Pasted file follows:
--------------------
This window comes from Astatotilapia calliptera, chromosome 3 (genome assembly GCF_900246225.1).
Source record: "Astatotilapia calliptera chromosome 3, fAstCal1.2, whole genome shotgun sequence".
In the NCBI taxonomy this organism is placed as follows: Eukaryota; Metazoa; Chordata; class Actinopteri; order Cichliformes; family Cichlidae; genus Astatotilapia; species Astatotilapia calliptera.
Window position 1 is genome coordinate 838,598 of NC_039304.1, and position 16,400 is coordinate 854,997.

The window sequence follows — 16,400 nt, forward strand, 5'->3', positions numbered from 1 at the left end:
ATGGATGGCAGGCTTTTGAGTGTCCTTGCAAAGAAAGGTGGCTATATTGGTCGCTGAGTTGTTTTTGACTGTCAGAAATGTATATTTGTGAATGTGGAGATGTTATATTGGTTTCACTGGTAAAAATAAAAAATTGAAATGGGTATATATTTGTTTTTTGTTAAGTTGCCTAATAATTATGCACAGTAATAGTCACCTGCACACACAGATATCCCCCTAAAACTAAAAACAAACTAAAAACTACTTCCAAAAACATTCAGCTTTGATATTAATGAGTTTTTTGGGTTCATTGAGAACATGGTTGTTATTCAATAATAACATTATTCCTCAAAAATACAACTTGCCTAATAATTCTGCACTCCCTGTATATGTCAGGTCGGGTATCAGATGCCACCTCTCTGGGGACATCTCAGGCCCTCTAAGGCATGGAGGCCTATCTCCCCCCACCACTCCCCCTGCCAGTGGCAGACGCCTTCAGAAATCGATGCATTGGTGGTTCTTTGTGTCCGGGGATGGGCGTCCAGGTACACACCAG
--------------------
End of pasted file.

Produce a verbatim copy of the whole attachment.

This window comes from Astatotilapia calliptera, chromosome 3 (genome assembly GCF_900246225.1).
Source record: "Astatotilapia calliptera chromosome 3, fAstCal1.2, whole genome shotgun sequence".
In the NCBI taxonomy this organism is placed as follows: Eukaryota; Metazoa; Chordata; class Actinopteri; order Cichliformes; family Cichlidae; genus Astatotilapia; species Astatotilapia calliptera.
Window position 1 is genome coordinate 838,598 of NC_039304.1, and position 16,400 is coordinate 854,997.

The window sequence follows — 16,400 nt, forward strand, 5'->3', positions numbered from 1 at the left end:
ATGGATGGCAGGCTTTTGAGTGTCCTTGCAAAGAAAGGTGGCTATATTGGTCGCTGAGTTGTTTTTGACTGTCAGAAATGTATATTTGTGAATGTGGAGATGTTATATTGGTTTCACTGGTAAAAATAAAAAATTGAAATGGGTATATATTTGTTTTTTGTTAAGTTGCCTAATAATTATGCACAGTAATAGTCACCTGCACACACAGATATCCCCCTAAAACTAAAAACAAACTAAAAACTACTTCCAAAAACATTCAGCTTTGATATTAATGAGTTTTTTGGGTTCATTGAGAACATGGTTGTTATTCAATAATAACATTATTCCTCAAAAATACAACTTGCCTAATAATTCTGCACTCCCTGTATATGTCAGGTCGGGTATCAGATGCCACCTCTCTGGGGACATCTCAGGCCCTCTAAGGCATGGAGGCCTATCTCCCCCCACCACTCCCCCTGCCAGTGGCAGACGCCTTCAGAAATCGATGCATTGGTGGTTCTTTGTGTCCGGGGATGGGCGTCCAGGTACACACCAG